Sunday, April 6, 2014


A month ago when the protests in Venezuela began I was skeptical if they would be sustained. In the past four years there have been many eruptions of protest, characterized by "cacerolazos," the public banging of pots and pans, for the most part during the night. However, it appears that the protests have reached a critical mass and the government’s violent attempts to suppress peaceful protests has only served to stimulate further demonstrations.

The protests go beyond the general unhappiness with food shortages, high crime (murder rate is the highest in the world), inflation, and abridgements of basic human rights. The protestors have called attention to the black and silent hand of the Castro brothers at their control of the Venezuelan government. When Maduro took office, I wrote of the suspicious circumstances under which Chavez’s body was moved from Havana. It seemed pretty clear that the Castro brothers were not happy with the idea of Diosdado Cabello, the speaker of the Assembly taking over as president of Venezuela as required by its constitution and instead helped Maduro usurp power. Mr. Cabello is a smart man and posed a threat to Raúl’s ability to control Venezuela from Havana. Maduro is not-so-smart bus driver who had training in Cuba when  he was a young man, and his sole qualification for public office was his blind loyalty to Chavez and to Fidel Castro and a willingness to be a puppet to managed from Havana.

Now the bus driver is in charge and his attempts at governance is pathetic and repressive and he has only succeeded in emboldening the students who have taken to the streets in the tens of thousands., which purports to be a neutral reporter of events in Venezuela features an article about Maduro’s announcement of the government dedicating Bs40 million for a national eco school to help combat eco vandalism by the opposition and its alleged destruction of more than 5000 trees. There are more murders each year in Venezuela than in the United States and all of the countries of European Union combined. The population of Venezuela is 29 million, with 3 million living in Caracas. In Caracas, the murder rate is 200 per 100,000, roughly 6,000.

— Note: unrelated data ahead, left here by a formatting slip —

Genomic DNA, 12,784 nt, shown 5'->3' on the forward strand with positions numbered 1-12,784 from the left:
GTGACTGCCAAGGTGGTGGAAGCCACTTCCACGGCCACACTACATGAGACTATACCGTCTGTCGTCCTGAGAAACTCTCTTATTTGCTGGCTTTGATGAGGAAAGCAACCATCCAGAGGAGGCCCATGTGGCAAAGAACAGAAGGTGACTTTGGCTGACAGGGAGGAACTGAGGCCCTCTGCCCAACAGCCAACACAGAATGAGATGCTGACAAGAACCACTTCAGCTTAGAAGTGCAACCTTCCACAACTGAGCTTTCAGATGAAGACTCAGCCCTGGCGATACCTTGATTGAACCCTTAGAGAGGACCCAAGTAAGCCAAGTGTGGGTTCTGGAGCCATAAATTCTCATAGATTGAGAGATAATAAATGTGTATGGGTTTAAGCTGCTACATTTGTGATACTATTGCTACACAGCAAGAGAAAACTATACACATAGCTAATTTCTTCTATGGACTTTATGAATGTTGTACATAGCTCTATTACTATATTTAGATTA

With all these killings and thousands rioting in the streets, the bus driver thinks that priority should be given to spending Bs40 million ($6,349,206 USD) to counteract the destruction of 5000 trees. There is no toilet paper in the stores and the government this week started issuing cards that will track what shoppers can buy in the supermarkets, a short step away from rationing (shades of Cuba). The bus driver needs to reexamine his priorities and realize it is time to get off the bus.

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